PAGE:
As I wrote in my last review of a SteelSeries keyboard, given the nature of my career, having a good keyboard is essential to what I do as a health and safety matter. However, as I am also a very mobile worker, and like to hike my laptop down to the café or pub for a change of scenery from time to time. Having to cart a full-sized keyboard around with me isn’t always practical, and in those situations, and so I end up wearing my fingers down on the default laptop keyboard. SteelSeries’ latest toy, the Apex Pro Mini, is the ideal solution.
This is a keyboard that has been designed around gaming, to get that out of the way first. The key feature that it boasts is OmniPoint 2.0 Adjustable Switches. What this means is that you can drop into the software settings for the keyboard and shift the actuation from anything from 0.2 to 3.8. That’s the depth with which you need to press the key for it to trigger on, to cut through the noise. This feature means that it’s possible to have the keyboard operate incredibly quickly, which is perfect for twitch games where the distance of a keystroke can mean all the difference. You can then toggle it to something slower for when you’re doing something like typing and need a more deliberate press to avoid typos and other such issues that can occur when your hands fly across the keys.
Within that same software are all the tools you need to remap keys, set up dial bindings, and other advanced options. You can also set a couple of these different profiles, so you don’t need to keep messing around with it every time you switch between favourite games. Aside from the adjustable switches, none of this is that uncommon for a gaming keyboard, but the fact that it’s all housed within a form factor that’s only 60 per cent of the size of a normal keyboard will surely help it appeal to the more mobile players.
As a typing keyboard, there’s one major issue; there are no arrow keys on this thing, as a concession to the form factor, and there aren’t really enough keys that are useless in typing to remap. While gamers use WASD as their standard for up, down, left and right, those arrow keys are critical for typing, as they allow for the quick shift of the cursor. There is a solution in that if you press down a toggle key, WASD becomes standard arrow keys, and while this works, it is a little clunky for people working to extreme deadlines.
Several other crucial keys are remapped in the same way. The Pro Mini’s number keys become function keys with this SteelSeries-branded toggle turned on. Backspace becomes the delete key. The lower line of the QWERTY letter keys becomes the media toggles (light, sound, etc). Just about every number, letter and symbol on this keyboard has a secondary function generally given to dedicated keys on full-sized keyboards, and while this approach makes sense due to the small form factor otherwise prohibiting these keys, and the layout of the alternative functions are pretty good in the context of where they’re placed relative to where they’re found on a normal keyboard, it’s still a little clunky and inelegant in practice. I think the main problem might be the placement of the “SteelSeries” key, which is beneath the right-hand “Shift” key, and I haven’t got around to memorising that within my touch typing muscle memory yet. So I end up going searching for it every time I need it, and that second that it takes to look down on the keyboard breaks my flow entirely.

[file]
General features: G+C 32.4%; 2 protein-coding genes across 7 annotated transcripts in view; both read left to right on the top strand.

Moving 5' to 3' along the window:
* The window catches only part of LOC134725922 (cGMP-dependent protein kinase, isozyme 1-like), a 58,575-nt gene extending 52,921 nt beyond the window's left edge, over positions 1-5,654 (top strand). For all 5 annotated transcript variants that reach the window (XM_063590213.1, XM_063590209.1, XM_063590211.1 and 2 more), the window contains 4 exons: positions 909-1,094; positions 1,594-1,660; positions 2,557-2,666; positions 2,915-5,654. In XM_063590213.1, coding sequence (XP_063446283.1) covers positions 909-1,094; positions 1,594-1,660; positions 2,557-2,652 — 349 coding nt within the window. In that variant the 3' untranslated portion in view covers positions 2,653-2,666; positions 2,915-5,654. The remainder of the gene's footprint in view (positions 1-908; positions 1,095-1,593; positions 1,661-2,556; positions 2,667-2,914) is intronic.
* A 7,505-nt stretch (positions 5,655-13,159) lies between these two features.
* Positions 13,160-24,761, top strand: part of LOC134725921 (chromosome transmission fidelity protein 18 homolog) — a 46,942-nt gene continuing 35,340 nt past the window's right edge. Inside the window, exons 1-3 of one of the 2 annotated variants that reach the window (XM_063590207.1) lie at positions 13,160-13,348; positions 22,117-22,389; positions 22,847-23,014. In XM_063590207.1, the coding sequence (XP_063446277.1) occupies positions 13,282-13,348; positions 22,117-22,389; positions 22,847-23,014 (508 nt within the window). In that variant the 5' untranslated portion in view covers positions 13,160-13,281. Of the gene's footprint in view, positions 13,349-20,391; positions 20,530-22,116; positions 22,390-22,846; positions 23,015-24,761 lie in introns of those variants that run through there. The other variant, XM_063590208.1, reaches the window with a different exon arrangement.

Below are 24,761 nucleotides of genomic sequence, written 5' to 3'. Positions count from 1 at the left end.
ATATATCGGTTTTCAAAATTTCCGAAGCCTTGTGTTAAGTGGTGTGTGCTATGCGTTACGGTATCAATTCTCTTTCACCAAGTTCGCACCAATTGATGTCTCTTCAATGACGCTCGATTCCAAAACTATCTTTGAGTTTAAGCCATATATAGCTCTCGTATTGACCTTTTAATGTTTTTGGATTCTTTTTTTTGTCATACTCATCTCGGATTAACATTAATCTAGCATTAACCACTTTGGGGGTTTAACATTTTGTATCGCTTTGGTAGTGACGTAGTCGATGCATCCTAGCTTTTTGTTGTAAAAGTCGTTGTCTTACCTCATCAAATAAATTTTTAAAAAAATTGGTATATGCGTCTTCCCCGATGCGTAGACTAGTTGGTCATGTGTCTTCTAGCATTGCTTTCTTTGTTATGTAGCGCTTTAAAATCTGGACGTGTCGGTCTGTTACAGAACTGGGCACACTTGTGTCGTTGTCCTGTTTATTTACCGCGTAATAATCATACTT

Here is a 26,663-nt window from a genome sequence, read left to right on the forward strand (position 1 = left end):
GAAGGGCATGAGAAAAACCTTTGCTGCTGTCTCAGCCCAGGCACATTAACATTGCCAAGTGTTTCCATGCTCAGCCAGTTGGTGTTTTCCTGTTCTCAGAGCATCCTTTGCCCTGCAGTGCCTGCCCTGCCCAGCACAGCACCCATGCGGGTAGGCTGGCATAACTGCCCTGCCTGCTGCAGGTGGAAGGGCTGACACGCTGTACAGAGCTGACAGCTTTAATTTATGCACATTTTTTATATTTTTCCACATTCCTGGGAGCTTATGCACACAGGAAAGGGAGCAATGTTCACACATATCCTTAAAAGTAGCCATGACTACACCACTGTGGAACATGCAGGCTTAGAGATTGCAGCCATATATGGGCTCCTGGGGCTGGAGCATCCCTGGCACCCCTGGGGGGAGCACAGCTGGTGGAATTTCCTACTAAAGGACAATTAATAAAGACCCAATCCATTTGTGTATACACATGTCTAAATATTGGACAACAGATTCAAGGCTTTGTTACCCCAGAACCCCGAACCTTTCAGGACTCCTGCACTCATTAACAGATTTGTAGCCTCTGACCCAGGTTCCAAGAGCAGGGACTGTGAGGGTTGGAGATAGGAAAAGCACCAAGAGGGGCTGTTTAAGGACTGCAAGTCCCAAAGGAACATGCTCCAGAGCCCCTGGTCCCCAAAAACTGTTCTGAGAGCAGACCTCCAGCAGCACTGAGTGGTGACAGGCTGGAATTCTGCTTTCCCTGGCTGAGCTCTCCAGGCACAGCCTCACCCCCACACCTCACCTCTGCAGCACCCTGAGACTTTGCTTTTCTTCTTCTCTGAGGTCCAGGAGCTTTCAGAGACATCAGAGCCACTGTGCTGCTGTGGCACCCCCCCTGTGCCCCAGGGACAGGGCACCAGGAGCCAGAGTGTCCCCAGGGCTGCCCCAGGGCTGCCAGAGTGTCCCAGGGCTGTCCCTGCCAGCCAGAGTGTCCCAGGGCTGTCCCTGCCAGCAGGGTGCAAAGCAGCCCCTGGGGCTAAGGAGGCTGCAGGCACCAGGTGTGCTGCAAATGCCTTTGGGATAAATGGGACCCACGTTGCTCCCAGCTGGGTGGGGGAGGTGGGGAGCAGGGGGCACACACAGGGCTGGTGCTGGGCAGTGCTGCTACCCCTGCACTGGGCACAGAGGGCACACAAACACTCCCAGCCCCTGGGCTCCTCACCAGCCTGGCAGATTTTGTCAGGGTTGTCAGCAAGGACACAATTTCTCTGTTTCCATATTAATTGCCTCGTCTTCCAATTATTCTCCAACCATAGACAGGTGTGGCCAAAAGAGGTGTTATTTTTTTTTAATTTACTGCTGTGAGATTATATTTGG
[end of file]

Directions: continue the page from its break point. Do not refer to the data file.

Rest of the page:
Otherwise, this is just a particularly well-made keyboard. SteelSeries has guaranteed it to 100 million keystrokes, which is great news to people that like to lean heavily into their keyboards for the satisfying “clickety-clack” sound. The build of the keyboard is comfortably light, but inflexible, meaning that it’s not going to bend and is easy to use both on hard surfaces and soft (soft being, for example, resting the keyboard on the legs. The warm colours that the keyboard emits do look good, bold, and “full”, and, practically speaking, do make it easy to see keys in darkened gaming spaces. These are also completely customisable and can be shut off, though I can’t imagine a scenario where a static colour, at the least, isn’t welcome.
The compact nature of the Apex Mini will mean that it becomes my standard use keyboard moving forward. It “fits” my hands as comfortably as a good controller does, making typing and gaming for long periods of time comfortable, while also giving me the flexibility of dropping it into my bag so I can knock out an article or two from the pub while enjoying a beer or three. There are some joys in being your own boss, and the Apex Mini lets me make the most of that.